New franchising penalties introduced 2022


The Competition and Consumer (Industry Codes – Franchising) Amendment (Penalties and Other Matters) Regulations 2022 (Penalty Regulations) was published in March 2022 and amends the Franchising Code by introducing or significantly amending penalties in Franchising Code:

The Penalty Regulations introduce new penalty provisions that will apply to breaches of the Franchising Code that consist of:

  • a failure to disclose materially relevant facts in relation to financial details and other matters such as change of ownership, criminal or civil proceedings or judgment recorded against the franchisor, before a prospective franchisee enters into a franchise agreement or within a reasonable time after the franchisor becomes aware of them;
  • restricting franchisees’ freedom to associate for a lawful purpose; and
  • for vehicle dealerships:
    • failing to compensate franchisees in the event their agreements are terminated early or in some case not renewed; and 
    • failing to provide reasonable opportunity for a franchisee to make a return on their investment.

For body corporate franchisors, the penalty imposed is the greatest of the following:

  • $10,000,000;
  • if the court can determine the value of the benefit that the body corporate, and any body corporate related to the body corporate, has obtained directly or indirectly and that is reasonably attributable to the contravention—3 times the value of that benefit;
  • if the court cannot determine the value of that benefit—10% of the annual turnover of the body corporate during the period of 12 months ending at the end of the month in which the contravention occurred.

If the franchisor is not a body corporate, the penalty for a contravention is $500,000.

In addition to the maximum civil penalties, all other civil penalty provisions have been doubled to 600 penalty units (currently equal to $133,200.00 for individuals and $666,000.00 for body corporates). Additionally, a number of sections have now been made civil penalty provisions and these include:

  • Entering a franchise agreement that limits or excludes, or purports to limit or exclude the obligation to act in good faith;
  • Failing to provide to a potential franchisee an information statement:
    • within seven days of them formally applying or expressing an interest in acquiring a franchised business; and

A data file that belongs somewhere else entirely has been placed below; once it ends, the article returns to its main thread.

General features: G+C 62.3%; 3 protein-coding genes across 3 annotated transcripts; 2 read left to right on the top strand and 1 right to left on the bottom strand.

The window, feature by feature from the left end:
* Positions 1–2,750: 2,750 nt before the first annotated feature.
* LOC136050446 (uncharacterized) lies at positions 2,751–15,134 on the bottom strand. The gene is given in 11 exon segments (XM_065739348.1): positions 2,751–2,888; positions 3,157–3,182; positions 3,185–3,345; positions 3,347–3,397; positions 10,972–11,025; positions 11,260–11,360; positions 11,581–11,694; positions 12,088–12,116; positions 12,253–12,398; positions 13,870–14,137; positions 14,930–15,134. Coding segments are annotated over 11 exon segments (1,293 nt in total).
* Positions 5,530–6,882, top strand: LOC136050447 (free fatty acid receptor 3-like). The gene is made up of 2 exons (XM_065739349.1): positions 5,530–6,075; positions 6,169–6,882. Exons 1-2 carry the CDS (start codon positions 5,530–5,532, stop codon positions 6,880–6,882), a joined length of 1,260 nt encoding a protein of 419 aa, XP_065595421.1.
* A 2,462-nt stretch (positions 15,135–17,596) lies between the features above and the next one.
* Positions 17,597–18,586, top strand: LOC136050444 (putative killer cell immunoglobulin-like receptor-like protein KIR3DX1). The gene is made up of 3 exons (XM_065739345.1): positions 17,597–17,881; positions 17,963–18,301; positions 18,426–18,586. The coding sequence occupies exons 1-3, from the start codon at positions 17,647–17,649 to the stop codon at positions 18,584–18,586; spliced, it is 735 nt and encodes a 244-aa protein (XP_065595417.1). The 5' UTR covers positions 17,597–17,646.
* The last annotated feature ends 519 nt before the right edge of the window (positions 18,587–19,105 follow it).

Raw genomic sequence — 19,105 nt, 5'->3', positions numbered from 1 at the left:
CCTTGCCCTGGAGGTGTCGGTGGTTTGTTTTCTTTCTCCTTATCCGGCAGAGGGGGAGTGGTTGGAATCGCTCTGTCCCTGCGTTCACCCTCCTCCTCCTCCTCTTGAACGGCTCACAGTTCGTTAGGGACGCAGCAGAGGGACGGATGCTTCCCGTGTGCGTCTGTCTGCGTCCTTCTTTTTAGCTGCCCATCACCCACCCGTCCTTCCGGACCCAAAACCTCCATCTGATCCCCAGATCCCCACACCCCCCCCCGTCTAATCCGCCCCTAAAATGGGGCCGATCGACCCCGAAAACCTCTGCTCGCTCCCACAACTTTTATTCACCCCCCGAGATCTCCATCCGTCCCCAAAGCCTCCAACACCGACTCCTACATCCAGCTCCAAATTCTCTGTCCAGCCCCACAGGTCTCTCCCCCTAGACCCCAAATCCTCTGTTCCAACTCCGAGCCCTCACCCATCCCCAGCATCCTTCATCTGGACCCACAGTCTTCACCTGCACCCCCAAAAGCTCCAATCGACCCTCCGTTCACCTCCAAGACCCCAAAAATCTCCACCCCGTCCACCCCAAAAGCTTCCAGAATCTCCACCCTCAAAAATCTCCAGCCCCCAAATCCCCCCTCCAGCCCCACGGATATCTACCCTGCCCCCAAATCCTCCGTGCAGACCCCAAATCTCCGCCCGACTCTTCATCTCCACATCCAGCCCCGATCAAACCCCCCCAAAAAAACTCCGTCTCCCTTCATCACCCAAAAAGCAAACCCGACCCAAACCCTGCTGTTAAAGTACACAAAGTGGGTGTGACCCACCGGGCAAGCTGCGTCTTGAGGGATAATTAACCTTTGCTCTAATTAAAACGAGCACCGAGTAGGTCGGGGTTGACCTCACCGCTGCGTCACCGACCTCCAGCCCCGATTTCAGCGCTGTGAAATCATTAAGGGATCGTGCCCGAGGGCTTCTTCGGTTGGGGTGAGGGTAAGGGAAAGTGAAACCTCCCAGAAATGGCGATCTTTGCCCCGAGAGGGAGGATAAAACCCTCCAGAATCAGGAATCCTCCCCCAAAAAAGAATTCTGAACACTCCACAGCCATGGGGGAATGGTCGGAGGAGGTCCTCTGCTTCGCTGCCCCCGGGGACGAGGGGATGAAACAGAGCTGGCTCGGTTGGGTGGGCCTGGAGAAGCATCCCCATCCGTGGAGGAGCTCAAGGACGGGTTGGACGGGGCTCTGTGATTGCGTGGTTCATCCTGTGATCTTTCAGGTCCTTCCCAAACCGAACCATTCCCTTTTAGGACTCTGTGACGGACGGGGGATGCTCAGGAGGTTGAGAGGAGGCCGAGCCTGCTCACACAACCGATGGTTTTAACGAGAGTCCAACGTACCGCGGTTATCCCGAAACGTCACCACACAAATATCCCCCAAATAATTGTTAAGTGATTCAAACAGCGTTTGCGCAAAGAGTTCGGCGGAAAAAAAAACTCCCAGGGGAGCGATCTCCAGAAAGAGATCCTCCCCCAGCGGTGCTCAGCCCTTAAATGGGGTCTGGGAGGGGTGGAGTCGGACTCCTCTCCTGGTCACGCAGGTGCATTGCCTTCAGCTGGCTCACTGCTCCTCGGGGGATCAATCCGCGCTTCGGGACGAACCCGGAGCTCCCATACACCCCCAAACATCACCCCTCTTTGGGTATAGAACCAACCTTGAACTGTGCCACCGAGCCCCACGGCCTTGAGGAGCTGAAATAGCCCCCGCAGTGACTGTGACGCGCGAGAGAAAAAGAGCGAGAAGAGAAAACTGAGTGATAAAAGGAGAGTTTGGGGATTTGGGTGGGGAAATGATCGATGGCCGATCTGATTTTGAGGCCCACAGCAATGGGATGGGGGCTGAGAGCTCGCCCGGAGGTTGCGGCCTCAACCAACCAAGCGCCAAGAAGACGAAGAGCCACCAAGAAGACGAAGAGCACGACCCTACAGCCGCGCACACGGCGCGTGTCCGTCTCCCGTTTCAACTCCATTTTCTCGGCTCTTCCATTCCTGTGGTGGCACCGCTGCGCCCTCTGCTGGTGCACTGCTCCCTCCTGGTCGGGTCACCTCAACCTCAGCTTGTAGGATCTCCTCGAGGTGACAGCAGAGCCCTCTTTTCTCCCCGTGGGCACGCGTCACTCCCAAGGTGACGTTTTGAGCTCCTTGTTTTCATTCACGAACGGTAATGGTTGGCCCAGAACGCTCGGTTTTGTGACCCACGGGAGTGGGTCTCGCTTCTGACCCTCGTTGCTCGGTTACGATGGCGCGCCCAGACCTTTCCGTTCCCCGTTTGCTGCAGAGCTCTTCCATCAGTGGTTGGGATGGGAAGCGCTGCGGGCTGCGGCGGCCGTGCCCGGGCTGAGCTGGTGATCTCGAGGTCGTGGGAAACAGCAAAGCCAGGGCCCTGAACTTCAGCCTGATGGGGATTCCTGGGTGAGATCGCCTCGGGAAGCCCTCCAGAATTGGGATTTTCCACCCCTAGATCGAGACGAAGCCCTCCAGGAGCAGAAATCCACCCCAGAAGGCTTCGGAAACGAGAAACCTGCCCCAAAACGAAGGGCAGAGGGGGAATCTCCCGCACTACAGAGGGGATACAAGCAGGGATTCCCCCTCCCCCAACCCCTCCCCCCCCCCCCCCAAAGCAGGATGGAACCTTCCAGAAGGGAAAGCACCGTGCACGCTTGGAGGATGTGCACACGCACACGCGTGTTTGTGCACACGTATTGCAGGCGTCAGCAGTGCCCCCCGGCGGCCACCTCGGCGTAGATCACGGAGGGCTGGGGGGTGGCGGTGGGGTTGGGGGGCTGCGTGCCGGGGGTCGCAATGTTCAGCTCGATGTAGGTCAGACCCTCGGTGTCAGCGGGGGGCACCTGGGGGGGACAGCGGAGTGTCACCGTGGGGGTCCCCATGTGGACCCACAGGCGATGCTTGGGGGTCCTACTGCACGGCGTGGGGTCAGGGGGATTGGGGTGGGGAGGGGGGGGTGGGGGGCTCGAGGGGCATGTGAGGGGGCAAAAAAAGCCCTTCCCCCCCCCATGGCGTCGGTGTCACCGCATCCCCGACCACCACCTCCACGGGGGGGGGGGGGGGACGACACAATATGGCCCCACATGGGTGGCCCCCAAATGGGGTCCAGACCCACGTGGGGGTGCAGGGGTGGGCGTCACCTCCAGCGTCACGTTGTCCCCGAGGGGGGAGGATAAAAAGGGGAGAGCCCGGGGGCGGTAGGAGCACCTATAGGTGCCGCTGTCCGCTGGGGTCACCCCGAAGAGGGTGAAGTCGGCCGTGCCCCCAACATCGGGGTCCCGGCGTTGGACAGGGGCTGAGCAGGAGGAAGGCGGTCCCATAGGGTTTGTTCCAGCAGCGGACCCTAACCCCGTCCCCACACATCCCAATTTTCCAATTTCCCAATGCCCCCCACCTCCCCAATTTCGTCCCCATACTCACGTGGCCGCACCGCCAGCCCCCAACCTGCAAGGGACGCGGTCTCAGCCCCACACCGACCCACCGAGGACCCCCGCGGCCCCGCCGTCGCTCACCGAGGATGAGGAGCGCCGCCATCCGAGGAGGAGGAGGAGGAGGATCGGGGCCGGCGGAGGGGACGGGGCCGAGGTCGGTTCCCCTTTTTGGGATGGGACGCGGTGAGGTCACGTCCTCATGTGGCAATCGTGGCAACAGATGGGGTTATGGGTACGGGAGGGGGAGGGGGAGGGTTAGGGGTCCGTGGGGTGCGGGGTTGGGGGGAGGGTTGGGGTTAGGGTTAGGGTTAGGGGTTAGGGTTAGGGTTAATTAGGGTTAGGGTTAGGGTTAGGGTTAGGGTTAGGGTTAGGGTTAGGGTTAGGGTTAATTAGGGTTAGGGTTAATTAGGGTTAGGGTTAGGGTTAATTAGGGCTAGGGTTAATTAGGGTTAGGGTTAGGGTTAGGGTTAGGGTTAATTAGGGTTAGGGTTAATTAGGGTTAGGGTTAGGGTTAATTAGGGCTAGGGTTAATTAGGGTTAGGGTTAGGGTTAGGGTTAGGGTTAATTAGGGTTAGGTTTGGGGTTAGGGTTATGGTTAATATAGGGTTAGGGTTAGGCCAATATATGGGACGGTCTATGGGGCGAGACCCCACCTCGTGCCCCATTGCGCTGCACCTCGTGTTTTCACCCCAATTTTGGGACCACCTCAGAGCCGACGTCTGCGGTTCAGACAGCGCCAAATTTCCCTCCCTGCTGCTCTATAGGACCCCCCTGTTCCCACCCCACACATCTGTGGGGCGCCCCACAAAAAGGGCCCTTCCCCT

• before the franchisor gives the prospective franchisee a copy of the Code, the franchise agreement and the disclosure document.
  • Entering into an agreement that requires a franchisee to pay the franchisor’s costs in settling a dispute under the agreement;
  • The franchisor unreasonably revoking or withholds their consent to a transfer of a franchise agreement. A Franchisor may withhold their consent in the circumstances listed in section 25(6A) of the Franchising Code;
  • Terminating a franchise agreement where a breach has been remedied;
  • Failing to provide franchisees with a copy of the marketing fund audit report within 30 days of the preparation of the audit report;
  • Failing to give seven days’ notice of termination on the grounds of the special circumstances listed in section 29(1) of the Franchising Code; and
  • Requiring franchisees to undertake significant capital expenditure unless it’s for expenditures listed in section 30(2) of the Franchising Code.

What you need to do

As always franchisors will need to ensure that they are in compliance with the franchising code but they will need to pay special attention to those obligations which now attract civil penalties and those provisions which have had their penalties doubled. This will necessarily require a review of the franchising agreement and also the franchisor’s procedures to ensure compliance with the strict time frames and requirements.


**The blog published by Rostron Carlyle Rojas is intended as general information only and is not legal advice on any subject matter. By viewing the blog posts, the reader understands there is no solicitor-client relationship between the reader and the blog published. The blog should not be used as a substitute for legal advice from a legal practitioner, and readers are urged to consult RCR on any legal queries concerning a specific situation.

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